The "Other" Hurricane Season: Pacific Cruise Predictions

June 2, 2010
(3:50 p.m. EDT) -- The year's first named storm has already come and gone, but it wasn't in the Atlantic. Tropical Storm Agatha, which pounded Guatemala this weekend, officially kicked off hurricane season in another storm-susceptible region entirely -- the Eastern Pacific.

Cruises were not impacted this time around, but with the Mexican Riviera often in the path of Pacific storms, what can travelers expect throughout summer and fall?

Despite the strong start, forecasters at the National Oceanic and Atmospheric Administration predict a mild season in the Eastern Pacific this year. Their official outlook cites a 75 percent chance of a below-normal season with 9 to 15 named storms, of which four to eight will become hurricanes. Of these, one to three are expected to be major hurricanes -- Category Three or stronger, which means winds of at least 111 miles per hour. (An above-normal season, meanwhile, can produce up to 25 named storms.)

This is in contrast to the Atlantic season, which forecasters say could be extremely active -- but that's to be expected. Historically, when the Atlantic experiences above-normal seasonal activity, the Pacific tends to experience below-normal seasonal activity and vice versa.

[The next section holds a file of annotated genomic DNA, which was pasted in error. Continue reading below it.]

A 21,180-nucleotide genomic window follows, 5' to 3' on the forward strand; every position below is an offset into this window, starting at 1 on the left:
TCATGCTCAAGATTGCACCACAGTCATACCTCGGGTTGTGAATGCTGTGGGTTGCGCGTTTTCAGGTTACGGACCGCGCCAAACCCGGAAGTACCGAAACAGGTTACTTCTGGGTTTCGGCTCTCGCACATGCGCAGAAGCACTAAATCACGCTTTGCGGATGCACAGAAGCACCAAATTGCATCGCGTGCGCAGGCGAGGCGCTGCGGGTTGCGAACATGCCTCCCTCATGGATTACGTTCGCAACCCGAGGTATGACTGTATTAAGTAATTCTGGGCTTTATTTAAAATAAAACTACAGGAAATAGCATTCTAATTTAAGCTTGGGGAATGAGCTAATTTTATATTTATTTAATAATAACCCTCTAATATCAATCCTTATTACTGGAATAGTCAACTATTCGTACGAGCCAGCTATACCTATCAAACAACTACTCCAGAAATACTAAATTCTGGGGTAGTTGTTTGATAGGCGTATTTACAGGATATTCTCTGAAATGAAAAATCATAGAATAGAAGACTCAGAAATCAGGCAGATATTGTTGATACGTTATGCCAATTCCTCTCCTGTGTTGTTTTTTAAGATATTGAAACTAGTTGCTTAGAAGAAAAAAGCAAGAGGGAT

The Eastern Pacific season runs through November 30, although it starts earlier -- May 15 rather than June 1. Meanwhile, the Central Pacific is also on hurricane alert (June 1 through November 30); NOAA expects the region will see two to three tropical cyclones this year. Though hurricanes rarely hit Hawaii, it has happened.

Stay tuned to Cruise Critic's Hurricane Zone throughout for updates on storms as they pertain to cruise travel.

--by Melissa Paloti, Managing Editor

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